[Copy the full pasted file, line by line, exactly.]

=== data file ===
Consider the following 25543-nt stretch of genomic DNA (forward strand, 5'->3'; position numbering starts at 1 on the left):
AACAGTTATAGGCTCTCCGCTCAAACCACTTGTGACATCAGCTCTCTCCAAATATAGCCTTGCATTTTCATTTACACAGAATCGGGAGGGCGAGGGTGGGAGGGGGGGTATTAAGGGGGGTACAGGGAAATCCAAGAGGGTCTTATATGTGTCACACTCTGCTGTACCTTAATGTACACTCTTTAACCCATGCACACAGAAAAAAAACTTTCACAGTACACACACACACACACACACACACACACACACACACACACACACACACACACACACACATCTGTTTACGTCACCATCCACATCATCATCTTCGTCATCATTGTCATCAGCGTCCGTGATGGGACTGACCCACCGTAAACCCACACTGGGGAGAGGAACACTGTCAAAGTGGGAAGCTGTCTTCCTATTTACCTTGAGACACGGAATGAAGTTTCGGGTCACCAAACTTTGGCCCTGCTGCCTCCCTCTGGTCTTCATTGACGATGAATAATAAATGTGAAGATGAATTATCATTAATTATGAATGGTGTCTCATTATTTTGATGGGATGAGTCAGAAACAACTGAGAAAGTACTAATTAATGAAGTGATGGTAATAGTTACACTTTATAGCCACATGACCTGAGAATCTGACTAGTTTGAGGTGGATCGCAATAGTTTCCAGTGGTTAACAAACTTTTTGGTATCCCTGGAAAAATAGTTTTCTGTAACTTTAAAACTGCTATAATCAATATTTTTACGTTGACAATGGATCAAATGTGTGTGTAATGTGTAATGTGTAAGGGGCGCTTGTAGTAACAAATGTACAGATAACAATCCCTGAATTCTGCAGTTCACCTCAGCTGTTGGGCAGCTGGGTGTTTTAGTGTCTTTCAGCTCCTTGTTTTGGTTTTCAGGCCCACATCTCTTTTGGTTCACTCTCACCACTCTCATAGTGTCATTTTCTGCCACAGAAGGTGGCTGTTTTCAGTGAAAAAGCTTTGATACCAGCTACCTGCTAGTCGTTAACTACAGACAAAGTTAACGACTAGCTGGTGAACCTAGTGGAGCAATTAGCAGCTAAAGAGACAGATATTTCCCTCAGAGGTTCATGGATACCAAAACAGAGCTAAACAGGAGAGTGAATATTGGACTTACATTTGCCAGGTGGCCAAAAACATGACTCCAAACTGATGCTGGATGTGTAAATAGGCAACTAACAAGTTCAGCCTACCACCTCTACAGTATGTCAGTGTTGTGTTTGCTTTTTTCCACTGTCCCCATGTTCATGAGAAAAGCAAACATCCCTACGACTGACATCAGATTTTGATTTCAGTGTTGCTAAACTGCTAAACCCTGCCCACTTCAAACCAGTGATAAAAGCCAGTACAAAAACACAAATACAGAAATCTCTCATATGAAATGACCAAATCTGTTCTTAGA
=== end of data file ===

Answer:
Consider the following 25543-nt stretch of genomic DNA (forward strand, 5'->3'; position numbering starts at 1 on the left):
AACAGTTATAGGCTCTCCGCTCAAACCACTTGTGACATCAGCTCTCTCCAAATATAGCCTTGCATTTTCATTTACACAGAATCGGGAGGGCGAGGGTGGGAGGGGGGGTATTAAGGGGGGTACAGGGAAATCCAAGAGGGTCTTATATGTGTCACACTCTGCTGTACCTTAATGTACACTCTTTAACCCATGCACACAGAAAAAAAACTTTCACAGTACACACACACACACACACACACACACACACACACACACACACACACACACACACACACATCTGTTTACGTCACCATCCACATCATCATCTTCGTCATCATTGTCATCAGCGTCCGTGATGGGACTGACCCACCGTAAACCCACACTGGGGAGAGGAACACTGTCAAAGTGGGAAGCTGTCTTCCTATTTACCTTGAGACACGGAATGAAGTTTCGGGTCACCAAACTTTGGCCCTGCTGCCTCCCTCTGGTCTTCATTGACGATGAATAATAAATGTGAAGATGAATTATCATTAATTATGAATGGTGTCTCATTATTTTGATGGGATGAGTCAGAAACAACTGAGAAAGTACTAATTAATGAAGTGATGGTAATAGTTACACTTTATAGCCACATGACCTGAGAATCTGACTAGTTTGAGGTGGATCGCAATAGTTTCCAGTGGTTAACAAACTTTTTGGTATCCCTGGAAAAATAGTTTTCTGTAACTTTAAAACTGCTATAATCAATATTTTTACGTTGACAATGGATCAAATGTGTGTGTAATGTGTAATGTGTAAGGGGCGCTTGTAGTAACAAATGTACAGATAACAATCCCTGAATTCTGCAGTTCACCTCAGCTGTTGGGCAGCTGGGTGTTTTAGTGTCTTTCAGCTCCTTGTTTTGGTTTTCAGGCCCACATCTCTTTTGGTTCACTCTCACCACTCTCATAGTGTCATTTTCTGCCACAGAAGGTGGCTGTTTTCAGTGAAAAAGCTTTGATACCAGCTACCTGCTAGTCGTTAACTACAGACAAAGTTAACGACTAGCTGGTGAACCTAGTGGAGCAATTAGCAGCTAAAGAGACAGATATTTCCCTCAGAGGTTCATGGATACCAAAACAGAGCTAAACAGGAGAGTGAATATTGGACTTACATTTGCCAGGTGGCCAAAAACATGACTCCAAACTGATGCTGGATGTGTAAATAGGCAACTAACAAGTTCAGCCTACCACCTCTACAGTATGTCAGTGTTGTGTTTGCTTTTTTCCACTGTCCCCATGTTCATGAGAAAAGCAAACATCCCTACGACTGACATCAGATTTTGATTTCAGTGTTGCTAAACTGCTAAACCCTGCCCACTTCAAACCAGTGATAAAAGCCAGTACAAAAACACAAATACAGAAATCTCTCATATGAAATGACCAAATCTGTTCTTAGA